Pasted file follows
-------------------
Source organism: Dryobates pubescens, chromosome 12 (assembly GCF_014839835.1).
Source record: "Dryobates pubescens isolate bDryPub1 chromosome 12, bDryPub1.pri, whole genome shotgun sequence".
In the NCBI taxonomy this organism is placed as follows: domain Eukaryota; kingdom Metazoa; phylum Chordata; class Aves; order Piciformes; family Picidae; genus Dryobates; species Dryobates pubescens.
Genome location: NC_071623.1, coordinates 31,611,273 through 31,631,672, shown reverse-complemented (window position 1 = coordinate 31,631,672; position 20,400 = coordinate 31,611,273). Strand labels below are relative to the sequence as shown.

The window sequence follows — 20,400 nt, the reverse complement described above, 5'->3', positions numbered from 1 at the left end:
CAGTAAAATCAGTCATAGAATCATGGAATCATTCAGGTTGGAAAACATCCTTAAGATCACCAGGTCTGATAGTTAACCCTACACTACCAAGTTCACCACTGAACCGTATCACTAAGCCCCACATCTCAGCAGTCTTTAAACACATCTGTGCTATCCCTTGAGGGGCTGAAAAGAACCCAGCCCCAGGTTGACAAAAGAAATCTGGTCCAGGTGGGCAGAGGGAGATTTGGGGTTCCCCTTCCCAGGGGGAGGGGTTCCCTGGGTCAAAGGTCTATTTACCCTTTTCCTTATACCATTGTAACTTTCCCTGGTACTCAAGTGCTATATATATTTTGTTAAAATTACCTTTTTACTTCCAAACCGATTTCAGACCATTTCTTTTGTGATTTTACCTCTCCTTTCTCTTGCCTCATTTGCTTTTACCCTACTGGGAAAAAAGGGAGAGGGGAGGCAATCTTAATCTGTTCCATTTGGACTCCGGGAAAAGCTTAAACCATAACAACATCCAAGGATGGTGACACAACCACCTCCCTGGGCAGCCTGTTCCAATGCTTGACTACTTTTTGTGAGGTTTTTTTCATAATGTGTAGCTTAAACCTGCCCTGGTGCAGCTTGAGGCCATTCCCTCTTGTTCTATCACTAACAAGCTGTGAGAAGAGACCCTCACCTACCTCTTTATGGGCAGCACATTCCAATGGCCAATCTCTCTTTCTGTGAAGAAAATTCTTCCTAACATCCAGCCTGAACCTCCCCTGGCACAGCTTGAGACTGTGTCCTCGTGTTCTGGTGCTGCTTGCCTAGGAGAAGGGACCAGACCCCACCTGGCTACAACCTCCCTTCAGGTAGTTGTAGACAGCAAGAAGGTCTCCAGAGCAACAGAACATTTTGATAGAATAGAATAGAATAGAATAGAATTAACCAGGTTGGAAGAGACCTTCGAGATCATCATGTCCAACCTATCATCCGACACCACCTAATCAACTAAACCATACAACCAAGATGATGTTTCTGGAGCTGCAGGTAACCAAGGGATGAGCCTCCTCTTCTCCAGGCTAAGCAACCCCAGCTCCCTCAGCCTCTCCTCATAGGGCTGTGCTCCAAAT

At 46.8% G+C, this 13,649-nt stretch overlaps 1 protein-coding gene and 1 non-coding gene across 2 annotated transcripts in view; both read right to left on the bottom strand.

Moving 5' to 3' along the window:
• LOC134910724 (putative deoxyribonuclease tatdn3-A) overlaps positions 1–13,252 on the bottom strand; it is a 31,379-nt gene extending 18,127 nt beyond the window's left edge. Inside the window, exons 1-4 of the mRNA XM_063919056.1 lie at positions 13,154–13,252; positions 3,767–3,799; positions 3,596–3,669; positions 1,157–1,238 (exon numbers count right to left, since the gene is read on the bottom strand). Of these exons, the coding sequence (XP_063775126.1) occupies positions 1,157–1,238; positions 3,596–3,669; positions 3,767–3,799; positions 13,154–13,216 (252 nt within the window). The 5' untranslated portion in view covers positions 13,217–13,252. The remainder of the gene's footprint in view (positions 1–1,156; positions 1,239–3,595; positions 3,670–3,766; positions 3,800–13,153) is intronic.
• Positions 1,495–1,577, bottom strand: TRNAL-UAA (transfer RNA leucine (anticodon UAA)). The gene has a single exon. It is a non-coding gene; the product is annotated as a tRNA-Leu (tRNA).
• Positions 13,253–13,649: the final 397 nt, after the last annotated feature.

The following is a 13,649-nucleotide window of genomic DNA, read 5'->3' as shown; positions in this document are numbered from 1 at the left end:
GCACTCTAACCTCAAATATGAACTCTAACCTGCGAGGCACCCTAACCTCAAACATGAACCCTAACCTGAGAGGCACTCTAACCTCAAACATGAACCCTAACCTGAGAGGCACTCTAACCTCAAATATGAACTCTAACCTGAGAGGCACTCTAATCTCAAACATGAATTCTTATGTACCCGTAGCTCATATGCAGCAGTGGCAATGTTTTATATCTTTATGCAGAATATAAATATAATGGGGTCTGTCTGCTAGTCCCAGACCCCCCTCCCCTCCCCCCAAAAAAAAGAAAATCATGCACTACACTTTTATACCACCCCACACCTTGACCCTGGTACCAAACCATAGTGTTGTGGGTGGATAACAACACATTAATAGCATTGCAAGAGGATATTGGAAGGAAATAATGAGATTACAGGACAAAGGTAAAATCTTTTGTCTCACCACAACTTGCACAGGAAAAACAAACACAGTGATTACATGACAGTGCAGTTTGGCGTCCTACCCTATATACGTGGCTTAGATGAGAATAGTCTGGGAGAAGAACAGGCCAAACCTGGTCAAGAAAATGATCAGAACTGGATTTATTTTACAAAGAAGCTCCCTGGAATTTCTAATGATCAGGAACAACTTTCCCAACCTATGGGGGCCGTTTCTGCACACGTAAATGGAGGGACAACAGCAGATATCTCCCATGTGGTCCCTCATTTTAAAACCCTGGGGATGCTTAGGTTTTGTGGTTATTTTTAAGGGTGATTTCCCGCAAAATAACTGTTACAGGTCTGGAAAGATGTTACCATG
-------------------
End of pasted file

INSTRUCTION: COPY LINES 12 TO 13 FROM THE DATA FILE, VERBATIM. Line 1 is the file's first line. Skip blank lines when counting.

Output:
The following is a 13,649-nucleotide window of genomic DNA, read 5'->3' as shown; positions in this document are numbered from 1 at the left end:
GCACTCTAACCTCAAATATGAACTCTAACCTGCGAGGCACCCTAACCTCAAACATGAACCCTAACCTGAGAGGCACTCTAACCTCAAACATGAACCCTAACCTGAGAGGCACTCTAACCTCAAATATGAACTCTAACCTGAGAGGCACTCTAATCTCAAACATGAATTCTTATGTACCCGTAGCTCATATGCAGCAGTGGCAATGTTTTATATCTTTATGCAGAATATAAATATAATGGGGTCTGTCTGCTAGTCCCAGACCCCCCTCCCCTCCCCCCAAAAAAAAGAAAATCATGCACTACACTTTTATACCACCCCACACCTTGACCCTGGTACCAAACCATAGTGTTGTGGGTGGATAACAACACATTAATAGCATTGCAAGAGGATATTGGAAGGAAATAATGAGATTACAGGACAAAGGTAAAATCTTTTGTCTCACCACAACTTGCACAGGAAAAACAAACACAGTGATTACATGACAGTGCAGTTTGGCGTCCTACCCTATATACGTGGCTTAGATGAGAATAGTCTGGGAGAAGAACAGGCCAAACCTGGTCAAGAAAATGATCAGAACTGGATTTATTTTACAAAGAAGCTCCCTGGAATTTCTAATGATCAGGAACAACTTTCCCAACCTATGGGGGCCGTTTCTGCACACGTAAATGGAGGGACAACAGCAGATATCTCCCATGTGGTCCCTCATTTTAAAACCCTGGGGATGCTTAGGTTTTGTGGTTATTTTTAAGGGTGATTTCCCGCAAAATAACTGTTACAGGTCTGGAAAGATGTTACCATG